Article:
Nov 222016
 
David Long in Gaoligong Shan; photo by Dong Lin

Dr David Long in Gaoligong Shan; photo by Dong Lin

Formerly the head of our Cryptogam section, and currently an extremely active RBGE Research Associate, David Long is well known and respected for his botanical work in the Himalayas, and for his bryological research. He has collected a huge number of taxonomically and phylogenetically interesting bryophytes on numerous plant collecting expeditions, collaborating with researchers around the world. His 2006 monograph on Eurasia Asterella reflects a special interest in the complex thalloid liverworts (Marchantiopsida), which has formed a focal point for subsequent research at RBGE on the systematics of the group (e.g., Villarreal et al. 2015).

Marchantia longii, from Fig. 1, Xiang et al. 2016, The Bryologist

Marchantia longii, from Fig. 1, Xiang et al. 2016, The Bryologist

In October this year, Chinese colleagues You-Liang Xiang, Lei Shu and Rui-Liang Zhu, using morphological and molecular evidence, described a new species of Marchantia from the northwestern region of Yunnan. Their paper, in the American Bryological and Lichenological Society journal The Bryologist, suggests that this is a distinct species, phylogenetically related to Marchantia inflexa, M. papillata and M. emarginata.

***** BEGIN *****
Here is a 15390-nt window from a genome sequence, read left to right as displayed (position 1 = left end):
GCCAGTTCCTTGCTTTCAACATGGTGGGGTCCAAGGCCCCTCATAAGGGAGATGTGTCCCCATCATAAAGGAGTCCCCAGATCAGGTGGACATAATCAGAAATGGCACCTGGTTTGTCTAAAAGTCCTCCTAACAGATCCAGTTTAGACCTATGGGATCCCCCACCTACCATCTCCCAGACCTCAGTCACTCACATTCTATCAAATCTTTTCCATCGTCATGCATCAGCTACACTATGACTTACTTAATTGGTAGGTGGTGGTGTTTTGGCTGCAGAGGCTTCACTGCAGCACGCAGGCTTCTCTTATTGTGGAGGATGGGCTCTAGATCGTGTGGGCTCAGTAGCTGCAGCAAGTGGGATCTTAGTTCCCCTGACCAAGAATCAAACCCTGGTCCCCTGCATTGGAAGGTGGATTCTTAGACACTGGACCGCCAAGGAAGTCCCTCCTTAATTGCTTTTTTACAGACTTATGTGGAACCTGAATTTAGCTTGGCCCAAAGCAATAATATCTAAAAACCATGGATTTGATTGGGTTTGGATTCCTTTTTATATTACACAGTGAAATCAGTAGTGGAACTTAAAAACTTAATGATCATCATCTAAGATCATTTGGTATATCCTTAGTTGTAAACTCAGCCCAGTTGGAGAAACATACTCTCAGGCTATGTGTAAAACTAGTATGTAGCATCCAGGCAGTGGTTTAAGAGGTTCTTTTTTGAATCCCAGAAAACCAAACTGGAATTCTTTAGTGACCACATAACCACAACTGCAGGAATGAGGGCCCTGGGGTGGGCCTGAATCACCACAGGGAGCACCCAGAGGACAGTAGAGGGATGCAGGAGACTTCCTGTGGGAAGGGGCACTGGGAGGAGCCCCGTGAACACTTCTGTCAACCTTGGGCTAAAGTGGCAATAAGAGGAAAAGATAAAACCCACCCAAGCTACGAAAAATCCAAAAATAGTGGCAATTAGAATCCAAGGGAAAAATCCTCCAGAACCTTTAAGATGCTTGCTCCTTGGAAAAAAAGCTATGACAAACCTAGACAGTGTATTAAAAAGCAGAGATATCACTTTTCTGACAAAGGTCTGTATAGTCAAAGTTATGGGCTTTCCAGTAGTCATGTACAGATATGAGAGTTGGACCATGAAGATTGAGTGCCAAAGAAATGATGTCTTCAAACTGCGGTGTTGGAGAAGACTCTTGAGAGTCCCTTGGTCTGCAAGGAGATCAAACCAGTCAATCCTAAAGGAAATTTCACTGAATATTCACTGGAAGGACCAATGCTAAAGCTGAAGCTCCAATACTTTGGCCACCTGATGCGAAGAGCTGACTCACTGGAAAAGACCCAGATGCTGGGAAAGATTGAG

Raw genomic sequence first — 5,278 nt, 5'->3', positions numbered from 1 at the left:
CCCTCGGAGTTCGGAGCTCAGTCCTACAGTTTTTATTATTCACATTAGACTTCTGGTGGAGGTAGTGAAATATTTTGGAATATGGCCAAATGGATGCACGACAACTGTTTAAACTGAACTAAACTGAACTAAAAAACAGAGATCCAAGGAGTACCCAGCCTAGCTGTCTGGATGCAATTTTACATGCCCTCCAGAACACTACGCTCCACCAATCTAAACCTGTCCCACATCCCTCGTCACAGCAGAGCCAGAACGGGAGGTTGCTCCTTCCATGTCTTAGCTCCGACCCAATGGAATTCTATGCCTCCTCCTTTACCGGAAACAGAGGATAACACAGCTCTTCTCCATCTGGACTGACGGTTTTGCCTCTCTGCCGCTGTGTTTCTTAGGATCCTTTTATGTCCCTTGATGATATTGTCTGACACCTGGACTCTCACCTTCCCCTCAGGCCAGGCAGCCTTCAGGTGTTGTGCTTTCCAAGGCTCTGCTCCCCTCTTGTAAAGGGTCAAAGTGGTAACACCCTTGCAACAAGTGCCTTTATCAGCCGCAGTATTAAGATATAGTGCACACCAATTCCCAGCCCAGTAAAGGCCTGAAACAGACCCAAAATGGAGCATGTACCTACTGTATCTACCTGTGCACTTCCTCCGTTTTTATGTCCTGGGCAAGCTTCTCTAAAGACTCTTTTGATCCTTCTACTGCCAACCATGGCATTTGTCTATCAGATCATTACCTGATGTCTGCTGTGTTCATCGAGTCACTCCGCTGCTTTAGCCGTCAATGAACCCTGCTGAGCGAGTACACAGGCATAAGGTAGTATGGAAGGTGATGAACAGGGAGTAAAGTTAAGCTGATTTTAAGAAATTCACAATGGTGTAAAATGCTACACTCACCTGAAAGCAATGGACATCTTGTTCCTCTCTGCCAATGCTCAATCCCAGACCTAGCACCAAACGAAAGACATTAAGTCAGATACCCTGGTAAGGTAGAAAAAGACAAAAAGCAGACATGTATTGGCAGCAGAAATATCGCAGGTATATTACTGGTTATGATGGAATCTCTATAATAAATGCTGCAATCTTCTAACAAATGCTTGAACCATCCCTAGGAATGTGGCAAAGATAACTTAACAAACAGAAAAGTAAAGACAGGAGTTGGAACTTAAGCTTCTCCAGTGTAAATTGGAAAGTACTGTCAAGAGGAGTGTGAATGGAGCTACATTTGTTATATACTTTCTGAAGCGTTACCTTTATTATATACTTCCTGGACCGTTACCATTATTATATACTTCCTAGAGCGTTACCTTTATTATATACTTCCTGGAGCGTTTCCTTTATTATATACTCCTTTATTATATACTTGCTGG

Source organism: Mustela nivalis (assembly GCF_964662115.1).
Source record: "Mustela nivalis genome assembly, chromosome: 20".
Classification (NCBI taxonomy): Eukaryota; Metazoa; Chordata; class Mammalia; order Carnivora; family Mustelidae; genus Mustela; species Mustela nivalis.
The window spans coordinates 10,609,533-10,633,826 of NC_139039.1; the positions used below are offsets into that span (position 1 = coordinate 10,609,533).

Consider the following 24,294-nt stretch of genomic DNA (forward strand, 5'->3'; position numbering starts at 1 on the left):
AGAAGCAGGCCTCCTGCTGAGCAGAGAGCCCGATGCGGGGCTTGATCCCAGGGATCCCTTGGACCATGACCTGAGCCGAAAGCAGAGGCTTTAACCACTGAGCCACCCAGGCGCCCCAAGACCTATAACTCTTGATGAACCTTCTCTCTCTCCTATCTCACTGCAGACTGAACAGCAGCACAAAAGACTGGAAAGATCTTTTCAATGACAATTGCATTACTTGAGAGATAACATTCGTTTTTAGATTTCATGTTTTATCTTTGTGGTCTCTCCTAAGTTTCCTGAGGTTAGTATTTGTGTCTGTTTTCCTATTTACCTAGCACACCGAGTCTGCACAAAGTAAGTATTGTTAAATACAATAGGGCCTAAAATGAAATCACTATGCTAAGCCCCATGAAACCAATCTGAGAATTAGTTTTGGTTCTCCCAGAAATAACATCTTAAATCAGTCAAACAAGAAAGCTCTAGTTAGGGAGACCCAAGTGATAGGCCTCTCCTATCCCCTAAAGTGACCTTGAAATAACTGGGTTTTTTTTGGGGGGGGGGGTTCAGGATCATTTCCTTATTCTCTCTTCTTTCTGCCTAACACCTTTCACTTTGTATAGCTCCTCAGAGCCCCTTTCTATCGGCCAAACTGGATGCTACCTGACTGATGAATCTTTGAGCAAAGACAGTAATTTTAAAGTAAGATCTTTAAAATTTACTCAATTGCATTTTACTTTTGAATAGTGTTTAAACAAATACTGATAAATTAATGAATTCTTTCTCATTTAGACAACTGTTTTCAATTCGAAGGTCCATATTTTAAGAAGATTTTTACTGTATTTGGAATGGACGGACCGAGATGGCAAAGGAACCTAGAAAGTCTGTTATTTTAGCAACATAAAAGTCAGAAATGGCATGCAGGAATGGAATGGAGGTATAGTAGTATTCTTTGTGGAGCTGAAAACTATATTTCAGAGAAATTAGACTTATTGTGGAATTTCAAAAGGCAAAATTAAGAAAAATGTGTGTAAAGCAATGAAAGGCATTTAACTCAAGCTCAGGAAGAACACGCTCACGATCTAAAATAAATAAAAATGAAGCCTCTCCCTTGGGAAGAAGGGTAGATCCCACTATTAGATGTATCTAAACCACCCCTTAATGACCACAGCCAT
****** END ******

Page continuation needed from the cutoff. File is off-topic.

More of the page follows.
Xiang et al. 2016, The Bryologist

Fig. 4, Xiang et al. 2016, The Bryologist

The new species differs morphologically from other Marchantia species in the area by a suite of pore, thallus and receptacle characters, one of the most obvious of which is its very large epidermal pores, which can clearly be seen in the photographs presented by Xiang et al. The authors have named their new plant Marchantia longii R.L.Zhu, Y.L.Xiang et L.Shu, in honour of David, because he is “the specialist of complex thalloid liverworts and made several bryological expeditions in northwestern Yunnan, China”.

On these expeditions to the area, David collected extensively. It remains to be seen, however, whether his own collections include any plants of the newly named Long’s Marchantia!

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